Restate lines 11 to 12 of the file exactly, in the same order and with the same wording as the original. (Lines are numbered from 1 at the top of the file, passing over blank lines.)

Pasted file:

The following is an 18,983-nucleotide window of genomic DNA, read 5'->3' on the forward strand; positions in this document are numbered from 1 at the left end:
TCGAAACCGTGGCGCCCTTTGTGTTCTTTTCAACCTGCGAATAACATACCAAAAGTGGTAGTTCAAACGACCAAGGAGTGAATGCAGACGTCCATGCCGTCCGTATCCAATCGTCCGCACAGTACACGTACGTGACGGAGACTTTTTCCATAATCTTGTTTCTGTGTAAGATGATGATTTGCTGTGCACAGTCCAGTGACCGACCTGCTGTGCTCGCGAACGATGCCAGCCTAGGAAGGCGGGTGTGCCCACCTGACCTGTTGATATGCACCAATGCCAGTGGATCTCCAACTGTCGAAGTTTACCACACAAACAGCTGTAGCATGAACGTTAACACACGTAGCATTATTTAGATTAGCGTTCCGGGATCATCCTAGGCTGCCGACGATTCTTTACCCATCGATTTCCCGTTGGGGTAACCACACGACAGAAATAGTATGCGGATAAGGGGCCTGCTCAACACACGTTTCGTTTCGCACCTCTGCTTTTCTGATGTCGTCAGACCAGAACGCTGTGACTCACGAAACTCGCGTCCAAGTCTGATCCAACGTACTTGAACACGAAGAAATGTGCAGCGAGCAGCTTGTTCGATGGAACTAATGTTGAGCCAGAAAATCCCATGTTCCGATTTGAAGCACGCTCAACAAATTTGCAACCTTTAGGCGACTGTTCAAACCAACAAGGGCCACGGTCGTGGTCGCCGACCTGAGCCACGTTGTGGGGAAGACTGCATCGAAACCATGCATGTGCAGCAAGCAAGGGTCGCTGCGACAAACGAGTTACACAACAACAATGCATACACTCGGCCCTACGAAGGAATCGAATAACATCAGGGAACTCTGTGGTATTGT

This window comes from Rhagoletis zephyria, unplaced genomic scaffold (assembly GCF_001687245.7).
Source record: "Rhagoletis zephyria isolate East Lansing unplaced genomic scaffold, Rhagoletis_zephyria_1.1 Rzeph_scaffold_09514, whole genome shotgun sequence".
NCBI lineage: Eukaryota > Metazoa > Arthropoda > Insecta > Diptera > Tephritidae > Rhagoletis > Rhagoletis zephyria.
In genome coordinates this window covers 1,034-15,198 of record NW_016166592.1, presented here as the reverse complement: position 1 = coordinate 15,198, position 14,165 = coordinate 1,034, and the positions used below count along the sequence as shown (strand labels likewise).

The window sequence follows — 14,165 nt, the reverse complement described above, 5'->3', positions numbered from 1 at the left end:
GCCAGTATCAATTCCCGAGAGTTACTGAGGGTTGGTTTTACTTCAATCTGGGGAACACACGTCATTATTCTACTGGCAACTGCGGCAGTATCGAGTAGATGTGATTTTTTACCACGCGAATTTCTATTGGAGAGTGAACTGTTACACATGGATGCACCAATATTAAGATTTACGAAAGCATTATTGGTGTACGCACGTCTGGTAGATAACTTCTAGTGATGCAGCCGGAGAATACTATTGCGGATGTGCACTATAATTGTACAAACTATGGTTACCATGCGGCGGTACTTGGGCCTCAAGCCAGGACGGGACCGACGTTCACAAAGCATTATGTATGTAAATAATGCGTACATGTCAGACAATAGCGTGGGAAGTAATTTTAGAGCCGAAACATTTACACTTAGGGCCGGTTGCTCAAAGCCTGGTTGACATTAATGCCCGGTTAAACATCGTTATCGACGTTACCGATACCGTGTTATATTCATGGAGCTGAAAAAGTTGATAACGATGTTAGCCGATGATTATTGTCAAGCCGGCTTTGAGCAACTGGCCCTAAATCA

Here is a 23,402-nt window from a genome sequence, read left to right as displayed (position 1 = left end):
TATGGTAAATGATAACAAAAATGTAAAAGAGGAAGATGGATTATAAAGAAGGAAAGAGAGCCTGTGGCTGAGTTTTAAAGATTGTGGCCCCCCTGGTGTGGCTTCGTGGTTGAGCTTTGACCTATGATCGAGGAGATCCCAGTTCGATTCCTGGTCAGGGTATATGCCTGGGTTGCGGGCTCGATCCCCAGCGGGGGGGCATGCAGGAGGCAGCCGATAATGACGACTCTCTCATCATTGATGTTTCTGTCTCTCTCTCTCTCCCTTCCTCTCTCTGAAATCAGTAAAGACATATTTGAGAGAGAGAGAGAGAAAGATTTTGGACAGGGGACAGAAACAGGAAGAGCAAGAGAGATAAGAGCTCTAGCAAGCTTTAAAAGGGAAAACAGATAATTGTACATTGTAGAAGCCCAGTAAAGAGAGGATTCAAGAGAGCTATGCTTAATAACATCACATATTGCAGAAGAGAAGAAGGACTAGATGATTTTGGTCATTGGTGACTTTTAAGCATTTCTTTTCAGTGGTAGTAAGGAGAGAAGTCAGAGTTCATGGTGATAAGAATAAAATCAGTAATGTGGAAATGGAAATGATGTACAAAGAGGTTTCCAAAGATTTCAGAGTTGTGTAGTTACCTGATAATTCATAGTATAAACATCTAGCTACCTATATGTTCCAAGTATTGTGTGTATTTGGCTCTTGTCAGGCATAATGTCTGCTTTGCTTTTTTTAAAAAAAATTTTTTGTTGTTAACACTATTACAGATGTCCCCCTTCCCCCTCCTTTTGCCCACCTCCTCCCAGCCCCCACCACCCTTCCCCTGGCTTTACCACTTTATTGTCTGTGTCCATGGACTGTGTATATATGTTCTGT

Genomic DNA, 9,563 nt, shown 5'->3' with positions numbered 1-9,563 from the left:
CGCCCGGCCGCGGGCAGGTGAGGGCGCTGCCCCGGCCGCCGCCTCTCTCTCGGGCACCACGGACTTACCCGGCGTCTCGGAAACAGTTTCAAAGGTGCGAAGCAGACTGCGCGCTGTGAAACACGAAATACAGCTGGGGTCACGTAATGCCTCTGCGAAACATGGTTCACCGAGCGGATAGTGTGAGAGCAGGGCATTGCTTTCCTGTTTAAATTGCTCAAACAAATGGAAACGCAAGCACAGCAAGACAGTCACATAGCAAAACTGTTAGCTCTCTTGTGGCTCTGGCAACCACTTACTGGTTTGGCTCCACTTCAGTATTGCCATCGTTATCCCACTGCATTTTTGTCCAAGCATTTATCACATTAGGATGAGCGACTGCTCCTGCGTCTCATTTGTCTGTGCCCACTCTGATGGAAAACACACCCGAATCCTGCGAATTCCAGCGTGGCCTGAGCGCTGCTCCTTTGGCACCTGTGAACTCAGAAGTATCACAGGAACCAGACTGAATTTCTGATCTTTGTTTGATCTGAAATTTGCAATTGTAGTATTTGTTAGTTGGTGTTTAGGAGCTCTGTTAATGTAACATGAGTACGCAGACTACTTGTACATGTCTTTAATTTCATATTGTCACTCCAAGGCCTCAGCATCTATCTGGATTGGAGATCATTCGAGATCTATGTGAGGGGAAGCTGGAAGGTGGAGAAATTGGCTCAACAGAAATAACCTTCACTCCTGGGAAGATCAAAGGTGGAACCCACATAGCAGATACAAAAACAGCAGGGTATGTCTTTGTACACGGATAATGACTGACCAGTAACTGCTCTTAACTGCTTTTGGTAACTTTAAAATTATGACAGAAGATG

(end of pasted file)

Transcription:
Genomic DNA, 9,563 nt, shown 5'->3' with positions numbered 1-9,563 from the left:
CGCCCGGCCGCGGGCAGGTGAGGGCGCTGCCCCGGCCGCCGCCTCTCTCTCGGGCACCACGGACTTACCCGGCGTCTCGGAAACAGTTTCAAAGGTGCGAAGCAGACTGCGCGCTGTGAAACACGAAATACAGCTGGGGTCACGTAATGCCTCTGCGAAACATGGTTCACCGAGCGGATAGTGTGAGAGCAGGGCATTGCTTTCCTGTTTAAATTGCTCAAACAAATGGAAACGCAAGCACAGCAAGACAGTCACATAGCAAAACTGTTAGCTCTCTTGTGGCTCTGGCAACCACTTACTGGTTTGGCTCCACTTCAGTATTGCCATCGTTATCCCACTGCATTTTTGTCCAAGCATTTATCACATTAGGATGAGCGACTGCTCCTGCGTCTCATTTGTCTGTGCCCACTCTGATGGAAAACACACCCGAATCCTGCGAATTCCAGCGTGGCCTGAGCGCTGCTCCTTTGGCACCTGTGAACTCAGAAGTATCACAGGAACCAGACTGAATTTCTGATCTTTGTTTGATCTGAAATTTGCAATTGTAGTATTTGTTAGTTGGTGTTTAGGAGCTCTGTTAATGTAACATGAGTACGCAGACTACTTGTACATGTCTTTAATTTCATATTGTCACTCCAAGGCCTCAGCATCTATCTGGATTGGAGATCATTCGAGATCTATGTGAGGGGAAGCTGGAAGGTGGAGAAATTGGCTCAACAGAAATAACCTTCACTCCTGGGAAGATCAAAGGTGGAACCCACATAGCAGATACAAAAACAGCAGGGTATGTCTTTGTACACGGATAATGACTGACCAGTAACTGCTCTTAACTGCTTTTGGTAACTTTAAAATTATGACAGAAGATG